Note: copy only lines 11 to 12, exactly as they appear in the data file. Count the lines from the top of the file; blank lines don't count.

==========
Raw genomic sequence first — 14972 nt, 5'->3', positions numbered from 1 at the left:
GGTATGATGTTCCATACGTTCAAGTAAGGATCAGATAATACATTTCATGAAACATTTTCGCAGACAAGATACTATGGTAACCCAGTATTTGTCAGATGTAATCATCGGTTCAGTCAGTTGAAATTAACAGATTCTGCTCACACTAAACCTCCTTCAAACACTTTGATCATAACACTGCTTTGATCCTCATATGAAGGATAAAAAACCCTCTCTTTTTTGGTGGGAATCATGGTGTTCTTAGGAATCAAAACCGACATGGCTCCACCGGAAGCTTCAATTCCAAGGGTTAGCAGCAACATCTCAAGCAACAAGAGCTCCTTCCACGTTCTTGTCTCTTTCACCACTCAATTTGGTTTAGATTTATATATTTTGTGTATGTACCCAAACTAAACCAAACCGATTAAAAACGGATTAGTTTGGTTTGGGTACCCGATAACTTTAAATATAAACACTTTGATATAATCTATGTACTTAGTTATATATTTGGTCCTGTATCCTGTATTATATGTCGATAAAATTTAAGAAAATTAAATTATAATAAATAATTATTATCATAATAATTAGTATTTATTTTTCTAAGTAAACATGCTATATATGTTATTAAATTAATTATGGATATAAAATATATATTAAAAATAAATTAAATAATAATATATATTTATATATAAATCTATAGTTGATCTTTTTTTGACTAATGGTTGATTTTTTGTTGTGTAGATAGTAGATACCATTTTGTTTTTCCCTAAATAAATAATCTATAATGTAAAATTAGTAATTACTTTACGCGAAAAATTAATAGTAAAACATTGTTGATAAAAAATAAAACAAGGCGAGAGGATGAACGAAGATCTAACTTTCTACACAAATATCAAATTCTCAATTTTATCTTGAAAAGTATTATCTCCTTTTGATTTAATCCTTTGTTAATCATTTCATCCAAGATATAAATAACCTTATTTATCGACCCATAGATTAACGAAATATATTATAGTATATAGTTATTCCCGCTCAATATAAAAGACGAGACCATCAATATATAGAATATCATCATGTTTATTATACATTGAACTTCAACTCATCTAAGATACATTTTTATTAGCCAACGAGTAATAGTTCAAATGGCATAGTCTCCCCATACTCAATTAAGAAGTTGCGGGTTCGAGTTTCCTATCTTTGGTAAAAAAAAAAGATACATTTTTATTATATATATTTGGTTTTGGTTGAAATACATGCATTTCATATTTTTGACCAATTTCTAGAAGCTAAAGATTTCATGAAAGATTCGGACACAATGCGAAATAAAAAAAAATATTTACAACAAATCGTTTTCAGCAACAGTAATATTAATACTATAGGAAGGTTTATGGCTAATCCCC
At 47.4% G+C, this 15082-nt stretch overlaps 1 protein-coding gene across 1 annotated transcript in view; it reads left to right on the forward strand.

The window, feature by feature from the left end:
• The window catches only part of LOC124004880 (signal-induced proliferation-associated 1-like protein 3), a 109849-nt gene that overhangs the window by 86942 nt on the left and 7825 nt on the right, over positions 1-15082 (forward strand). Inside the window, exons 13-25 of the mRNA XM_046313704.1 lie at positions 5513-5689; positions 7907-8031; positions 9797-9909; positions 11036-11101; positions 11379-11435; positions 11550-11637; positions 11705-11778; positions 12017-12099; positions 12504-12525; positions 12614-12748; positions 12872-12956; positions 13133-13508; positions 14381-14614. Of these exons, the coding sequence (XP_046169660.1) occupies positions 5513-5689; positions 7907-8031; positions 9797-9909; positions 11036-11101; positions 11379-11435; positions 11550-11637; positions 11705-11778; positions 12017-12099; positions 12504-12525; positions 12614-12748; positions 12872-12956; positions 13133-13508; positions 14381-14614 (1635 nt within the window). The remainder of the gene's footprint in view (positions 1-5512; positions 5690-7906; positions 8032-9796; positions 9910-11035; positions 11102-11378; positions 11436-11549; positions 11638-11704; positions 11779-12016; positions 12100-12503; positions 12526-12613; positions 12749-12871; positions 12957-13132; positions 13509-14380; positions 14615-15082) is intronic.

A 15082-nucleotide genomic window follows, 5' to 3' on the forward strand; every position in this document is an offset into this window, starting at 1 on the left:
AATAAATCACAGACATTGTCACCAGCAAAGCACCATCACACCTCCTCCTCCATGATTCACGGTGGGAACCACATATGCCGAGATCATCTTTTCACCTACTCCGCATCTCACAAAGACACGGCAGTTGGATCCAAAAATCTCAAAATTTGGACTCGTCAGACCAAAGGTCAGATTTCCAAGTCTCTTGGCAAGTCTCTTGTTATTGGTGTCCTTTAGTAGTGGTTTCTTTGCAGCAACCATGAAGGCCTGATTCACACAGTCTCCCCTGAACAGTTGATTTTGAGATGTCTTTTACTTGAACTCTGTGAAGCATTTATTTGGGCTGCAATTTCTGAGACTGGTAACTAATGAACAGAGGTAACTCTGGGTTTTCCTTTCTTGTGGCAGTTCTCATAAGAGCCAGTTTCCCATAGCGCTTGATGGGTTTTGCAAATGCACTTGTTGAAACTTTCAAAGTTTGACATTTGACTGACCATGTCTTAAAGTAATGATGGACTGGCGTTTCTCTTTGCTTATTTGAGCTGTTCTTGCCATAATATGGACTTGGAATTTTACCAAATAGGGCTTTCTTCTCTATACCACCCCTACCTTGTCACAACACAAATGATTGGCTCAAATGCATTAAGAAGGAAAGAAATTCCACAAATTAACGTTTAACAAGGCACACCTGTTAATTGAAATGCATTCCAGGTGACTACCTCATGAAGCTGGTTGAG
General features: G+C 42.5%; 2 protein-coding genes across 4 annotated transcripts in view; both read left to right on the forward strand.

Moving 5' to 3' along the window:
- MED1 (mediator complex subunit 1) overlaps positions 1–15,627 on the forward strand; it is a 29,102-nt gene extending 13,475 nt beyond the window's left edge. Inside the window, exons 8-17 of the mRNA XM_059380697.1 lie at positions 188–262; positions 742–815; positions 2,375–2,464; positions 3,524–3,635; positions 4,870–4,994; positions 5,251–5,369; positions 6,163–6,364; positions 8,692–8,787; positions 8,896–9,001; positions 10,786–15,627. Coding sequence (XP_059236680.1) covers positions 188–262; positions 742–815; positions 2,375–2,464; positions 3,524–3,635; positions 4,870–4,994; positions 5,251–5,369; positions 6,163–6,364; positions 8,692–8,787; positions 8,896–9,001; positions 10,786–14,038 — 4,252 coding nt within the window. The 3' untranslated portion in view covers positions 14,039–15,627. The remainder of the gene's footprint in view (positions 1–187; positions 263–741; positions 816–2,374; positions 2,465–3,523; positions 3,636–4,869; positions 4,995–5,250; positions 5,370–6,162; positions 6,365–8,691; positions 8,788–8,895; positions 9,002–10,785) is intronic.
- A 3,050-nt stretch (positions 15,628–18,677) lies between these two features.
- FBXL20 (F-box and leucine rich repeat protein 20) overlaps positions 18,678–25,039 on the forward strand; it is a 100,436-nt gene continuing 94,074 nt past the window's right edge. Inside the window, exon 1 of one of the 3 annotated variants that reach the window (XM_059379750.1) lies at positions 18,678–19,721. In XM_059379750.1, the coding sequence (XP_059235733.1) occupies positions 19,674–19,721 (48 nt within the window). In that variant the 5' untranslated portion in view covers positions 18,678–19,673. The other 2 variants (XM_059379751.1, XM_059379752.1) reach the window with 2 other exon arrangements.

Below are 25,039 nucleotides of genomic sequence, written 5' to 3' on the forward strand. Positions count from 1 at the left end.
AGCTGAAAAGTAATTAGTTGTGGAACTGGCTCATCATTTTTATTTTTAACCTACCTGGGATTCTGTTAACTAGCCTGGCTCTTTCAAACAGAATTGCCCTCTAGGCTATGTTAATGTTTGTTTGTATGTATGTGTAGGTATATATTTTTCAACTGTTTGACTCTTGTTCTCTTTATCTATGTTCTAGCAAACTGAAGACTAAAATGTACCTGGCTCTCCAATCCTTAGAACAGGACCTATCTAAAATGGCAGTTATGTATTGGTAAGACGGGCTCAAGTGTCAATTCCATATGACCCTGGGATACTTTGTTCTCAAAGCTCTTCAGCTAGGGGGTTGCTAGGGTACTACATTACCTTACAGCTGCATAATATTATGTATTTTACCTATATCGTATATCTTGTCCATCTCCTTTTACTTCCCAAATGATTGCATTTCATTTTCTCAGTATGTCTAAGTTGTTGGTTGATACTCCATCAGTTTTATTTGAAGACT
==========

- A 3,050-nt stretch (positions 15,628–18,677) lies between these two features.
- FBXL20 (F-box and leucine rich repeat protein 20) overlaps positions 18,678–25,039 on the forward strand; it is a 100,436-nt gene continuing 94,074 nt past the window's right edge. Inside the window, exon 1 of one of the 3 annotated variants that reach the window (XM_059379750.1) lies at positions 18,678–19,721. In XM_059379750.1, the coding sequence (XP_059235733.1) occupies positions 19,674–19,721 (48 nt within the window). In that variant the 5' untranslated portion in view covers positions 18,678–19,673. The other 2 variants (XM_059379751.1, XM_059379752.1) reach the window with 2 other exon arrangements.